Underneath the Attitude

April 7, 2009By Nick WoodsTales of la Ville
Nick Woods (right) gets a friendly handshake from
the counterman.

“France would be great without the French,” was the hackneyed expression I used to hear often back in Britain. Now that I live in Paris, I hear: “How are you liking Paris, Nick? Don’t …

Nick Woods (right) gets a friendly handshake from
the counterman.

“France would be great without the French,” was the hackneyed expression I used to hear often back in Britain. Now that I live in Paris, I hear: “How are you liking Paris, Nick? Don’t you find the Parisians arrogant and unfriendly?” Rather fed up with hearing the same old, same old, I want to take the opportunity today to make it crystal clear, on the record, that I find the French, including the “stuck-up” Parisians, generally the warmest, friendliest and least arrogant people I have met. Wow, now there’s a statement, but I think it’s time to state the unexpected and put the joke on those unfortunate souls who fall for the stereotype and fail to see something far more essential the French have to offer: a sense of humanity.

It is a difficult case to prove, even to the French, who seem to have a similarly negative view of their compatriots. But I can only go on my own experience. I might go into a pharmacy, for example, to buy some medicine and end up having a genuine conversation about life with the man behind the counter, an interaction that would continue were it not for the queue of people behind me.

When I go into a bar, it is not uncommon to be welcomed by the barman with a handshake or even to end up chatting with a group of people I have never met before as if we are all old friends. I even managed to find my flat in Paris because one man I had met here the year before said I could stay in his pad while he was away to give me time to look for my own. There is a feeling of being among family, and I can’t understand how the country’s detractors don’t appreciate it. Maybe it is just my way, but smiling, being chatty, open and friendly – just human – works wonders socially and produces a similar response.

If there is an air of arrogance in Paris, and I think there is in every capital city, then it is at most superficial, something that Parisians seem to do for form’s sake, and hardly worth getting hot under the collar about. You only have to come out with a clever line that cuts through it, give a knowing smile that makes it clear you get the joke or just ignore it and focus on what you actually want from someone, and you are soon back on equal ground. There is nearly always a human being underneath the attitude.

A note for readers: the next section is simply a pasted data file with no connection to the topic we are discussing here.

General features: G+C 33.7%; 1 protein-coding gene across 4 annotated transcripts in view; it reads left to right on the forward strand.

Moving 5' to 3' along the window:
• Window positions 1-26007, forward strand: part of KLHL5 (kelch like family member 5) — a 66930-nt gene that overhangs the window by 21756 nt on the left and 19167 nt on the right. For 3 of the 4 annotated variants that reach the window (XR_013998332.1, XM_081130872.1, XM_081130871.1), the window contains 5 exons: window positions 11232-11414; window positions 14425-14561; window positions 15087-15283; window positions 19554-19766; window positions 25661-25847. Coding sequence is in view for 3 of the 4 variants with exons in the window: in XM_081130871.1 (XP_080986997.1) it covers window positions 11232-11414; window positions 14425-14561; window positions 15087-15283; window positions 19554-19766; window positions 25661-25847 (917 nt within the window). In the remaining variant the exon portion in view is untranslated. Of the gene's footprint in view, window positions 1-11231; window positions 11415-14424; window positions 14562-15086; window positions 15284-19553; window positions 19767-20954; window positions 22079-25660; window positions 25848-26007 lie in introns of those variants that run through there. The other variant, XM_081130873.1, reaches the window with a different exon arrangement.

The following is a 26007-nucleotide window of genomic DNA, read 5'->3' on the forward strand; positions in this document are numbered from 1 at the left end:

I once went into a hairdresser’s in the Marais where the stylists were lounging around looking arrogant and too good to talk to, so I requested “a haircut by someone who knew what they were doing and had some decent ideas,” after which they couldn’t have been nicer or more fun. Deep down, I don’t believe that the Parisians think that they are better than anyone else, as this works against something far more important in their psyche: a desire to have fun.

I think we can forgive the French for being culturally proud, given that they are often told that their language, country, food, literature and capital city are the best and most beautiful in the world. It would be hard not to feel collectively bloated about that. And maybe there is a link between this and some blinkered attitudes I sometimes come across: French is the only language spoken in the world, Paris is the center of the world and France the best-run country in the world. The facts speak otherwise, of course, and you only have to point it out. But is it really worth picking a fight over? By allowing the country you have chosen to live in or visit, probably for exactly the reasons given above, to enjoy its popularity, and by showing respect for the cherished language by at least trying to speak it, you will probably see the side of Paris I am currently enjoying.

A French friend told me recently that it was different for me, since I was an outsider and hadn’t had the same level of contact with natives of l’Hexagone. But maybe it takes a fresh pair of eyes and a fresh approach to cut through all the cynicism and see what else is there.

I am not the only one who is pushing this argument. I met an American artist the other week who feels exactly the same way, even after having lived here for more than a decade. So the crusade to rethink the stereotype starts here.

Nick Woods

© 2009 Paris Update

Reader Panama Red writes (re the expression France would be great without the French”): “Odd. I say a similar thing about Tennessee.”

Reader David Platzer writes: “Bravo, Nick Woods, for crashing the unjustified stereotype. France is also far more open to other cultures, including those of the English-speaking world, than either the US or the UK, to judge from the number of translations that are published here and which receive close attention in the French press. The reverse is rarely the case, as I know from having tried in vain to interest English editors in a letter from Paris or in articles about contemporary French writers, including Le Clézio after he won the Nobel Prize. This goes as well for other cultural areas, although current French films, when they make it across the Channel or the Atlantic, often get better reviews, though not necessarily larger audiences, in the US or in London than they do here.

Reader Reaction
Click here to respond to this article (your
response may be published on this page and is
subject to editing).


What do you think? Send a comment:

Your comment is subject to editing. Your email address will not be published. Required fields are marked *

Subscribe for free!

The Paris Update newsletter will arrive in your inbox every Wednesday, full of the latest Paris news, reviews and insider tips.